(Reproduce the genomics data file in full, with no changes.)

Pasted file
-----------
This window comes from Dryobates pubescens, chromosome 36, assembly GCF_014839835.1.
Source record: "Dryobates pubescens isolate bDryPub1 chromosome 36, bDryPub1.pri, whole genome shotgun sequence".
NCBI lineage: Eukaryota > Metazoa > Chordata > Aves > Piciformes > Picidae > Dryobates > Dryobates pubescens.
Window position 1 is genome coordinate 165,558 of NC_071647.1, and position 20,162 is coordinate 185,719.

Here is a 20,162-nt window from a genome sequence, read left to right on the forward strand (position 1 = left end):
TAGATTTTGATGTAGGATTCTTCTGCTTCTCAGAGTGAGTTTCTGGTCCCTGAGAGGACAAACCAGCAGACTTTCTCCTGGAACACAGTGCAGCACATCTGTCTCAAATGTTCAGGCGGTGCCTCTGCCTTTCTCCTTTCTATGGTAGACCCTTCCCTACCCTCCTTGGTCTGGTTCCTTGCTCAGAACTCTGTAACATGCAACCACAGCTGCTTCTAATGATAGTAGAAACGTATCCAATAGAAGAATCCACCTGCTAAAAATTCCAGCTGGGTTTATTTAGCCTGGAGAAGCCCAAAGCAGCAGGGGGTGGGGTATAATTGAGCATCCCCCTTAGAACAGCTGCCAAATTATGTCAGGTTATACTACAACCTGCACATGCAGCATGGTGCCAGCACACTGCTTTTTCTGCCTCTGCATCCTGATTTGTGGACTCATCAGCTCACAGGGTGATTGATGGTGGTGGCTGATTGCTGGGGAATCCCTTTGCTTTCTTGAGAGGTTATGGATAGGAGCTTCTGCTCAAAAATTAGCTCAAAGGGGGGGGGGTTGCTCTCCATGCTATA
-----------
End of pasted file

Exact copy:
This window comes from Dryobates pubescens, chromosome 36, assembly GCF_014839835.1.
Source record: "Dryobates pubescens isolate bDryPub1 chromosome 36, bDryPub1.pri, whole genome shotgun sequence".
NCBI lineage: Eukaryota > Metazoa > Chordata > Aves > Piciformes > Picidae > Dryobates > Dryobates pubescens.
Window position 1 is genome coordinate 165,558 of NC_071647.1, and position 20,162 is coordinate 185,719.

Here is a 20,162-nt window from a genome sequence, read left to right on the forward strand (position 1 = left end):
TAGATTTTGATGTAGGATTCTTCTGCTTCTCAGAGTGAGTTTCTGGTCCCTGAGAGGACAAACCAGCAGACTTTCTCCTGGAACACAGTGCAGCACATCTGTCTCAAATGTTCAGGCGGTGCCTCTGCCTTTCTCCTTTCTATGGTAGACCCTTCCCTACCCTCCTTGGTCTGGTTCCTTGCTCAGAACTCTGTAACATGCAACCACAGCTGCTTCTAATGATAGTAGAAACGTATCCAATAGAAGAATCCACCTGCTAAAAATTCCAGCTGGGTTTATTTAGCCTGGAGAAGCCCAAAGCAGCAGGGGGTGGGGTATAATTGAGCATCCCCCTTAGAACAGCTGCCAAATTATGTCAGGTTATACTACAACCTGCACATGCAGCATGGTGCCAGCACACTGCTTTTTCTGCCTCTGCATCCTGATTTGTGGACTCATCAGCTCACAGGGTGATTGATGGTGGTGGCTGATTGCTGGGGAATCCCTTTGCTTTCTTGAGAGGTTATGGATAGGAGCTTCTGCTCAAAAATTAGCTCAAAGGGGGGGGGGTTGCTCTCCATGCTATA